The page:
Home / Security / How to turn your Android phone into a security key for your Chrome browser

How to turn your Android phone into a security key for your Chrome browser

maturewomanphonegettyimages-1129377185

Luis Alvarez/Getty Images

Passwordless is the next-gen authentication that is far more secure than using a traditional username and password. Essentially, passwordless authentication uses an encrypted key on a device — your phone, for example — to log you into an account. By using this method, it is far less likely that your accounts will be hacked by malicious users. On top of that, you won’t have to bother typing lengthy passwords to log into your accounts. Instead, you simply OK the login attempt on your phone, and — voilà! — you’re in.

Passwordless authentication avoids the usual hacking methods of traditional authentication, such as brute force, credential stuffing, phishing, keylogging, and man-in-the-middle attacks.

Also: The best Android phones we’ve tested (including foldables)

Google’s Chrome browser now includes the ability for you to set your phone as the security key to safely sign into your Google account. Anyone who’s used the Google ecosystem on an Android device — and has two-factor authentication enabled — has already experienced this. Once set up, when attempting to log into the associated Google account, you receive a pop-up on your phone allowing you to verify the login attempt.

In today’s world of constant cybersecurity attacks, you should consider this a must-use.

Keep in mind that this setup only works to secure your Google account. In other words, you’re not setting up every account you sign in on the Chrome browser to use your phone as a security key. Even so, this is a big step toward passwordless authentication.

If you want to enable the added security for your Google account, keep reading.

How to set your Android phone as a security key in Chrome

What you’ll need: To make this work, you’ll need the latest version of the Chrome browser, a phone associated with your Google account, and 2FA enabled on your Google account. I’ll demonstrate this with my Pixel 8 Pro, and desktop Chrome version 120.0.6099.199 running on Ubuntu Budgie.

Also: How to use Google two-factor authentication

Do make sure you have 2FA setup before you attempt to assign your phone as the security key for your account. If you find your version of Chrome doesn’t include the feature, make sure to upgrade to the latest version. Because Chrome is so often targeted by hackers, it’s important to always run the most recently released version of the app.

The first thing to do is open Chrome. Once Chrome is open on your desktop, click the three-dot menu button in the upper-right corner of the window and click Settings. If you don’t want to go through the menu, you can always type chrome://settings in the Chrome address bar.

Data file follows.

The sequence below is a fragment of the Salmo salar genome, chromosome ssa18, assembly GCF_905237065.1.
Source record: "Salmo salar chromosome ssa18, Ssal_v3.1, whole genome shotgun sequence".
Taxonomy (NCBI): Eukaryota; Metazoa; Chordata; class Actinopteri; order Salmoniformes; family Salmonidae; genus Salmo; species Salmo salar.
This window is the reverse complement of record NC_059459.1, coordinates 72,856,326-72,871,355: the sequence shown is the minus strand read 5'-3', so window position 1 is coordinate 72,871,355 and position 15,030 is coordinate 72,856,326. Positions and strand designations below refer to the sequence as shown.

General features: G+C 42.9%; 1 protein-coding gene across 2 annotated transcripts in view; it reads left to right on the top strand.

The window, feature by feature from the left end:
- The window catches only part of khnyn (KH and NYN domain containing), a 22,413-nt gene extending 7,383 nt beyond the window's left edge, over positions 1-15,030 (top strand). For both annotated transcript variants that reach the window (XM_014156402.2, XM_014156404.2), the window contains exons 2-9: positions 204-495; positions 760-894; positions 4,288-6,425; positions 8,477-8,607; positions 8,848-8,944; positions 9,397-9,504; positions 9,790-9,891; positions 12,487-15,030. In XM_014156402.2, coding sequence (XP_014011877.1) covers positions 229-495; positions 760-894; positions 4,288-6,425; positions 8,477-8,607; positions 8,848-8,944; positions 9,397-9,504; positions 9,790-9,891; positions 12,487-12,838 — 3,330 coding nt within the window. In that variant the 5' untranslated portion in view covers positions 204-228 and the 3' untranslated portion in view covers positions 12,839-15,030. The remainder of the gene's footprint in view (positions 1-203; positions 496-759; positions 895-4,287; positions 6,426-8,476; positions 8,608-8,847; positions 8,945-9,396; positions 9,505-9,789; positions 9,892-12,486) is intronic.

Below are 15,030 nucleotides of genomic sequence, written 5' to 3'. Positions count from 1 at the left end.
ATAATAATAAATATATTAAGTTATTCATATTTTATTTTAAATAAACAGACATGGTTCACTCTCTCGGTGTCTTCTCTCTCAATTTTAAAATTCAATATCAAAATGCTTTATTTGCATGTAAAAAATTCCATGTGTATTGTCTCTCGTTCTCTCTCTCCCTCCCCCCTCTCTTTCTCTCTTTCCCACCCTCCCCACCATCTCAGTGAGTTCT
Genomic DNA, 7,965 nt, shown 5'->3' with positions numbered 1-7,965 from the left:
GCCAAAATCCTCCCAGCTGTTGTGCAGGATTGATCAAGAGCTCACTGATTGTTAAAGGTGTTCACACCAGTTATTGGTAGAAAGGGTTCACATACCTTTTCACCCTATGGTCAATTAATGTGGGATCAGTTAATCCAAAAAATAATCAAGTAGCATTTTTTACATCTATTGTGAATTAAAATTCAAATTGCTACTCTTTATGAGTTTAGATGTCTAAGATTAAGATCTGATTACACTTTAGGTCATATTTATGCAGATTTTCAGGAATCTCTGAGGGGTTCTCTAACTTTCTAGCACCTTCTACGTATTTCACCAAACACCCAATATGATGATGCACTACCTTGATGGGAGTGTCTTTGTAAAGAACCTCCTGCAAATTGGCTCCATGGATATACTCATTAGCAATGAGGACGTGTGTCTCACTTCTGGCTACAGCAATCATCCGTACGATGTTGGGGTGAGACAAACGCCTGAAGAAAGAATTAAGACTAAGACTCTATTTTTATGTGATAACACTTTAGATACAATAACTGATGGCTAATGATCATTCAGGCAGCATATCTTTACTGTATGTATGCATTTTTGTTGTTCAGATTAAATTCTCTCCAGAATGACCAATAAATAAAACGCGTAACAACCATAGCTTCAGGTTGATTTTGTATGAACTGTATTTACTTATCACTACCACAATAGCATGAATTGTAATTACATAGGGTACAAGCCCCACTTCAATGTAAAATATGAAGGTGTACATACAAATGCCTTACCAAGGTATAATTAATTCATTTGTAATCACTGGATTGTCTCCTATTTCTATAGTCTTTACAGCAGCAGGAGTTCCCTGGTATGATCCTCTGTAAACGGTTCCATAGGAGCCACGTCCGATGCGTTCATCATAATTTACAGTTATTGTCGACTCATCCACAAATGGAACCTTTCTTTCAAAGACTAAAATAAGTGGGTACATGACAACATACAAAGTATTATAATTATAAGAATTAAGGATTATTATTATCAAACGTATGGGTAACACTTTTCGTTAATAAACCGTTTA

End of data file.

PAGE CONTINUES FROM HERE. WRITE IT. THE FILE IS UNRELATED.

In the Settings tab, click Privacy and Security in the left sidebar and then click Security. Scroll to the bottom and click Manage Security Keys.

The Manage security keys entry.

You can also create PINs for physical security keys for Chrome in the Manage security keys section.

Screenshot by Jack Wallen/ZDNET

On the resulting page, click Manage Phones.

Also: 9 top mobile security threats and how you can avoid them

If you’ve already signed into Chrome on your phone, you should see it listed, which means it can be used as a security key. If you don’t see your phone listed, it means you haven’t set up your phone’s built-in security key. 

A listing of associated devices for Google security keys.

I’ve signed into my Google Account on several Android devices and added them as security keys.

Screenshot by Jack Wallen/ZDNET

If you haven’t set your phone up as a security key, you can do so now. Again, before you do, you must have 2FA enabled for your Google account. Once you have that taken care of, do the following (Note: this only works if you’ve not already added your phone as a security key):

  1. On your Android phone, Open Chrome and go to myaccount.google.com/security.
  2. Look for the How you sign in to Google section and tap 2-Step Verification.
  3. If prompted, sign into your Google account.
  4. Locate the Security Key entry and tap the right-pointing arrow.
  5. Tap Add Security Key.
  6. Select your Android phone and then tap Add.

Also: 5 quick tips to strengthen your Android phone security today

Once you’ve taken care of the above, your phone should then be listed in Chrome as a security key for your Google account. Now, any time you attempt to log in to your Google account from a new browser, you’ll be sent a confirmation pop-up on the phone you’ve added as a security key.

The security key pop-up on a Pixel 8 Pro.

If you’re logging in, tap Yes, it’s me. Otherwise, someone else is trying to access your Google account.

Screenshot by Jack Wallen/ZDNET

When prompted, tap Yes, it’s me and you’ll be allowed in. If you ever receive such a pop-up on your phone and you weren’t trying to log into your account, make sure to tap No, don’t allow to block any unwanted attempt.


Source link

About admin

Check Also

This botched migration shows why you need to deal with legacy tech

aire images/Getty Images While working on a piece about the talent crunch in cybersecurity, I ...

Leave a Reply

Your email address will not be published. Required fields are marked *